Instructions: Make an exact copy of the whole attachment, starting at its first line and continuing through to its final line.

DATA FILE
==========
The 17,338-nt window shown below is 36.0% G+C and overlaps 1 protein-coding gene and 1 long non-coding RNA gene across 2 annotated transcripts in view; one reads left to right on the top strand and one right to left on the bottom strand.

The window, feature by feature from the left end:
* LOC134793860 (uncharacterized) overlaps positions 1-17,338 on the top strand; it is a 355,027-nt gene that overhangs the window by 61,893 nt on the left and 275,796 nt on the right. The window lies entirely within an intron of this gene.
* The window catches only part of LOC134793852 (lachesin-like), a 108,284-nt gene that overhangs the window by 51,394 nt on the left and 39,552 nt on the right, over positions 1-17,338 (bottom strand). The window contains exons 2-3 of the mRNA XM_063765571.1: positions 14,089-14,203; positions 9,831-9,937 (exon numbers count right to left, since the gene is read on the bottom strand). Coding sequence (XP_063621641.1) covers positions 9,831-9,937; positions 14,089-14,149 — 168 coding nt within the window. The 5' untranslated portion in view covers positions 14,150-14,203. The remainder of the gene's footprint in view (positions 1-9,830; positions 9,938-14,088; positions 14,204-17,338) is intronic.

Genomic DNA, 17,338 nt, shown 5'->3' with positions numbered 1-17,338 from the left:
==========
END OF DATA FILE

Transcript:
The 17,338-nt window shown below is 36.0% G+C and overlaps 1 protein-coding gene and 1 long non-coding RNA gene across 2 annotated transcripts in view; one reads left to right on the top strand and one right to left on the bottom strand.

The window, feature by feature from the left end:
* LOC134793860 (uncharacterized) overlaps positions 1-17,338 on the top strand; it is a 355,027-nt gene that overhangs the window by 61,893 nt on the left and 275,796 nt on the right. The window lies entirely within an intron of this gene.
* The window catches only part of LOC134793852 (lachesin-like), a 108,284-nt gene that overhangs the window by 51,394 nt on the left and 39,552 nt on the right, over positions 1-17,338 (bottom strand). The window contains exons 2-3 of the mRNA XM_063765571.1: positions 14,089-14,203; positions 9,831-9,937 (exon numbers count right to left, since the gene is read on the bottom strand). Coding sequence (XP_063621641.1) covers positions 9,831-9,937; positions 14,089-14,149 — 168 coding nt within the window. The 5' untranslated portion in view covers positions 14,150-14,203. The remainder of the gene's footprint in view (positions 1-9,830; positions 9,938-14,088; positions 14,204-17,338) is intronic.

Genomic DNA, 17,338 nt, shown 5'->3' with positions numbered 1-17,338 from the left: